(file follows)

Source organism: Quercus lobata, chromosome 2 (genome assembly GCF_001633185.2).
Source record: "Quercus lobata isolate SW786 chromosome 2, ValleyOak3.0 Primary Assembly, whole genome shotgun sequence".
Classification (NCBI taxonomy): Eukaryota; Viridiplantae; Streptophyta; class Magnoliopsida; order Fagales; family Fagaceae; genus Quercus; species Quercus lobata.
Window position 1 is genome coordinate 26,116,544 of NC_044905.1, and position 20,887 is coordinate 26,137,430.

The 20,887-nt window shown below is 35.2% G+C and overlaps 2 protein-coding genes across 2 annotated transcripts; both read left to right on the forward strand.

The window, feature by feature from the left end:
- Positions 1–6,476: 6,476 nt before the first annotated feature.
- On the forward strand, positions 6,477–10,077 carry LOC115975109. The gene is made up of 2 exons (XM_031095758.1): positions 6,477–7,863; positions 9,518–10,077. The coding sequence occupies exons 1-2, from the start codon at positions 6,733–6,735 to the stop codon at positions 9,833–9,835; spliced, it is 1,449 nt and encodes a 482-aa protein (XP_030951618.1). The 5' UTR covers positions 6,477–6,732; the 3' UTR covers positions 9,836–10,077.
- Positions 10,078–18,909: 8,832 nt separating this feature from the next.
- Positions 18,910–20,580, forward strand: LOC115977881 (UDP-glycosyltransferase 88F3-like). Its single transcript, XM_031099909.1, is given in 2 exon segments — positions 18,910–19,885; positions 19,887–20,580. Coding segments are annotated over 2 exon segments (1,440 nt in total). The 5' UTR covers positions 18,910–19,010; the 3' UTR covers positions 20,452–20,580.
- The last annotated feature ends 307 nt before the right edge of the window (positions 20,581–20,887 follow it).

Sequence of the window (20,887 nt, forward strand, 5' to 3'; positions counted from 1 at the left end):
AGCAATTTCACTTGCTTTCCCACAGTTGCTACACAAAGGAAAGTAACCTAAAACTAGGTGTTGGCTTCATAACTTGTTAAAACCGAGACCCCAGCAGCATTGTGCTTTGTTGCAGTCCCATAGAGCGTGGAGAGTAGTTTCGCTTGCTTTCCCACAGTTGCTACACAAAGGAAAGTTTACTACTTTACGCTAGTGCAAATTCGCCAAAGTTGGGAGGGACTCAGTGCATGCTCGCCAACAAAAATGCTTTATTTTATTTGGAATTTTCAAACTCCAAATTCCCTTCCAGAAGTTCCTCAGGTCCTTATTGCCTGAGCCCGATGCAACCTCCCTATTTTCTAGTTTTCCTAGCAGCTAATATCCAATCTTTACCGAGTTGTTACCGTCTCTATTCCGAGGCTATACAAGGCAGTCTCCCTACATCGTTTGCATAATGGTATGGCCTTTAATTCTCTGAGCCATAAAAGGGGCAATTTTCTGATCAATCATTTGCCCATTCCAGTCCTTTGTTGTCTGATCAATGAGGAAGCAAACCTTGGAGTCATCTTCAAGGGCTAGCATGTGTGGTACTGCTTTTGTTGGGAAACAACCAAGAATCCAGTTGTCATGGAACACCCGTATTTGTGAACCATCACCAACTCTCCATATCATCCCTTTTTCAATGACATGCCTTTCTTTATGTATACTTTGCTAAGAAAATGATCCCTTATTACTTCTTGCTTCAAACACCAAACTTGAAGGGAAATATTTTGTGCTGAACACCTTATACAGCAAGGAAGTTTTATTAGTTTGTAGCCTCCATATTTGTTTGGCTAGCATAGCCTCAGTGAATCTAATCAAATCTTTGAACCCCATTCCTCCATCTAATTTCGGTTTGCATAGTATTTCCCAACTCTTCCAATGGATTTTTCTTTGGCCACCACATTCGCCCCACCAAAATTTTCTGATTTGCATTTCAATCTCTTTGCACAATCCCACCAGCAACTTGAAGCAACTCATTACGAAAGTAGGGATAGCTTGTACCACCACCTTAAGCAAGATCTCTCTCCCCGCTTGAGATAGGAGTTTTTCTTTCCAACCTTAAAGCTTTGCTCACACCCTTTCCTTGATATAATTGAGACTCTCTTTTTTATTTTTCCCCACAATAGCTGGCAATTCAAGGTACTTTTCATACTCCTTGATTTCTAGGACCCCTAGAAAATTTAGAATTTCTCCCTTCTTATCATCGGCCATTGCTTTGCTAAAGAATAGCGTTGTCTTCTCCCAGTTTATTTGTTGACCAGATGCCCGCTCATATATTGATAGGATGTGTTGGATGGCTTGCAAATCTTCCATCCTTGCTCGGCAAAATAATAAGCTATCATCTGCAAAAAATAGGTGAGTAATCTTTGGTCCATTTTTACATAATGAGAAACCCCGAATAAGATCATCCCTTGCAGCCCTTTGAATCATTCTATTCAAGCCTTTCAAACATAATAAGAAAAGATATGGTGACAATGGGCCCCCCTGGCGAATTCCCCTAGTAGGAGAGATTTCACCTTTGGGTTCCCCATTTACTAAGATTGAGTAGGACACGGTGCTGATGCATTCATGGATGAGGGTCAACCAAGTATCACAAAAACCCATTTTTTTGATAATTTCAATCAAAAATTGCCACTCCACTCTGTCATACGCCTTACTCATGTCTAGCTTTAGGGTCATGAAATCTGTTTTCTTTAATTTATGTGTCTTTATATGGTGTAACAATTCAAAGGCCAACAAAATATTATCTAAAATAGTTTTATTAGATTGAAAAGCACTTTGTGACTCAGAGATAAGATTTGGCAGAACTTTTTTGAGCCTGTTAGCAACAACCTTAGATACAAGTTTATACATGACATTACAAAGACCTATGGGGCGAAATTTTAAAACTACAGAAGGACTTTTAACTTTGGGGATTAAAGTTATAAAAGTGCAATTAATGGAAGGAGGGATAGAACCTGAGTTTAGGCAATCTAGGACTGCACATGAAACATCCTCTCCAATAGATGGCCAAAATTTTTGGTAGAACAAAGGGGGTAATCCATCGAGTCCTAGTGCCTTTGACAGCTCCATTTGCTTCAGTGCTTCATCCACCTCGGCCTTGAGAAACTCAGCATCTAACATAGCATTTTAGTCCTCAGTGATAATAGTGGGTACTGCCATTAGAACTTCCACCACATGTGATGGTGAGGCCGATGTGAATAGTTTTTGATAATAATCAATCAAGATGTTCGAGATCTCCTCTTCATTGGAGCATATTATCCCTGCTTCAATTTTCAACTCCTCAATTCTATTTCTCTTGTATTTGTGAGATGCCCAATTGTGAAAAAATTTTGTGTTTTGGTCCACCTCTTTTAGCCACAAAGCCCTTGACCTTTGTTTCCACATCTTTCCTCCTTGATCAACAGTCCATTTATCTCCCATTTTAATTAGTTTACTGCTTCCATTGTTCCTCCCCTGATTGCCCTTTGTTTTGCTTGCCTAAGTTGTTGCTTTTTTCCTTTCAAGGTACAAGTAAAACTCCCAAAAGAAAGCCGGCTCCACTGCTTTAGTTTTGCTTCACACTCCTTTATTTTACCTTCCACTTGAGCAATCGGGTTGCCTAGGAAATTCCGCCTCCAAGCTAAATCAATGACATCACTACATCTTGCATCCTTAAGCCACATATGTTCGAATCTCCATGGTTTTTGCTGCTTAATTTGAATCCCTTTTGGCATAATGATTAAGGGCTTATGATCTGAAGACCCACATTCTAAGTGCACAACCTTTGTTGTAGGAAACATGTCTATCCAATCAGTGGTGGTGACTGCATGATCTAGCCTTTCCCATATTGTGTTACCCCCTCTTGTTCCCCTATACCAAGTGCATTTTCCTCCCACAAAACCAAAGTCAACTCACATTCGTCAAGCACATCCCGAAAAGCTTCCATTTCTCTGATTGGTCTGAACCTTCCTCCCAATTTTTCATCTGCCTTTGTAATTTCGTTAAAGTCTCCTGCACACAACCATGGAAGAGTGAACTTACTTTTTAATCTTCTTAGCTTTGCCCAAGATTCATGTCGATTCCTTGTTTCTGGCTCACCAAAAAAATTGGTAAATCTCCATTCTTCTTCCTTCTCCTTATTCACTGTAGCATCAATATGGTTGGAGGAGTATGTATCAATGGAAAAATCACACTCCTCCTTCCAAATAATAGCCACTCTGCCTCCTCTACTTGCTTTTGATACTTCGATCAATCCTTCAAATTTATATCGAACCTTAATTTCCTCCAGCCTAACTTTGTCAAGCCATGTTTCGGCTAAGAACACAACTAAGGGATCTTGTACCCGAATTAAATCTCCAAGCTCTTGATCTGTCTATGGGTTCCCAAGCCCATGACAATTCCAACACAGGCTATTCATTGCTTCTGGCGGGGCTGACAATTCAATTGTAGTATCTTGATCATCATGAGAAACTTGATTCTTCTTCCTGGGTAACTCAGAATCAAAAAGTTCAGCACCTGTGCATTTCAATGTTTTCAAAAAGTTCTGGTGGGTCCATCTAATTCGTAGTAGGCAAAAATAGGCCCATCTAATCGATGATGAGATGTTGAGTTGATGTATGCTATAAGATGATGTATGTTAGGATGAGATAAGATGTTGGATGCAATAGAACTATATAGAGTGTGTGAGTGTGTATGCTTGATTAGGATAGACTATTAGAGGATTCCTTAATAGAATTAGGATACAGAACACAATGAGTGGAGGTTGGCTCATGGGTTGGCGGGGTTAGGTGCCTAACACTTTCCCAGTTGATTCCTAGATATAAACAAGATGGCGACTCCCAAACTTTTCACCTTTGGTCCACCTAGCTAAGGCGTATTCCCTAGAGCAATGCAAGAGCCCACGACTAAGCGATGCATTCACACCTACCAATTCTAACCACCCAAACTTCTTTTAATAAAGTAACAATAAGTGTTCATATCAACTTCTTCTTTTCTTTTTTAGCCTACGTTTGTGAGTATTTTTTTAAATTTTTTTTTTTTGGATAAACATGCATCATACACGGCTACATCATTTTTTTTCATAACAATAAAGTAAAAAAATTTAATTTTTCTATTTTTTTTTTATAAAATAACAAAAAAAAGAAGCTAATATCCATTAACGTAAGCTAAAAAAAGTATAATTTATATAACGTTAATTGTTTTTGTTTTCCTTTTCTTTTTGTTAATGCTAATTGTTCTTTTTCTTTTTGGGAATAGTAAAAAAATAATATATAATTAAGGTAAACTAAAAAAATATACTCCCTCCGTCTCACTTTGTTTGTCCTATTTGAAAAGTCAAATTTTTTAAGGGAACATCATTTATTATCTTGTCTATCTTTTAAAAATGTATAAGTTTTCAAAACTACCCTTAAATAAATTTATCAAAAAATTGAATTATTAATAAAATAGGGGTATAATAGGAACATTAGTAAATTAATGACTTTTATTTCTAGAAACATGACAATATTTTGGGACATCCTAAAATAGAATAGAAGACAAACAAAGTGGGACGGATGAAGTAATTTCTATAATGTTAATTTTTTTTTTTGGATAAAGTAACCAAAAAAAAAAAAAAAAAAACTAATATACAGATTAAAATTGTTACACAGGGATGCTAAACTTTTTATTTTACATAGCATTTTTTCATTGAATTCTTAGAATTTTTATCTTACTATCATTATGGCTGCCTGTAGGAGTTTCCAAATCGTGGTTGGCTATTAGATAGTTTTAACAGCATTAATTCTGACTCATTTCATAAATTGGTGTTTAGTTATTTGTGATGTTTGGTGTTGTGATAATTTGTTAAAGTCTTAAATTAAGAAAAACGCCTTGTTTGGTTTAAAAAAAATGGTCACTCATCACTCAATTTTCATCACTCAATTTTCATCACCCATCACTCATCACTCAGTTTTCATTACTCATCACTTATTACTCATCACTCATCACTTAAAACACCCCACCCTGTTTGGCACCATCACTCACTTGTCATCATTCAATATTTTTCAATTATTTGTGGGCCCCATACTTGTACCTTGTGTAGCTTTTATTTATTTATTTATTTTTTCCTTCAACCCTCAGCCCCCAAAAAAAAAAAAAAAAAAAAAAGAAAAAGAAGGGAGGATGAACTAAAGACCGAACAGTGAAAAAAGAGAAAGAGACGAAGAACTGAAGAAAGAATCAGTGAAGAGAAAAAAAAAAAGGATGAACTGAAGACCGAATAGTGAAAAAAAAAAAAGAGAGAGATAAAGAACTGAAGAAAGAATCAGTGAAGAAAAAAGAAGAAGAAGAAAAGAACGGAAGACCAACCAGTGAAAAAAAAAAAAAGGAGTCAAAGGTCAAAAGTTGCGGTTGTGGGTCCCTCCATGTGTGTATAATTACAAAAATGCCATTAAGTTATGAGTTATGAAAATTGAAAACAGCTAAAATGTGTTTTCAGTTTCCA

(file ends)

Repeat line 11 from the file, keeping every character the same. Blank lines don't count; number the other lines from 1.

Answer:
- The last annotated feature ends 307 nt before the right edge of the window (positions 20,581–20,887 follow it).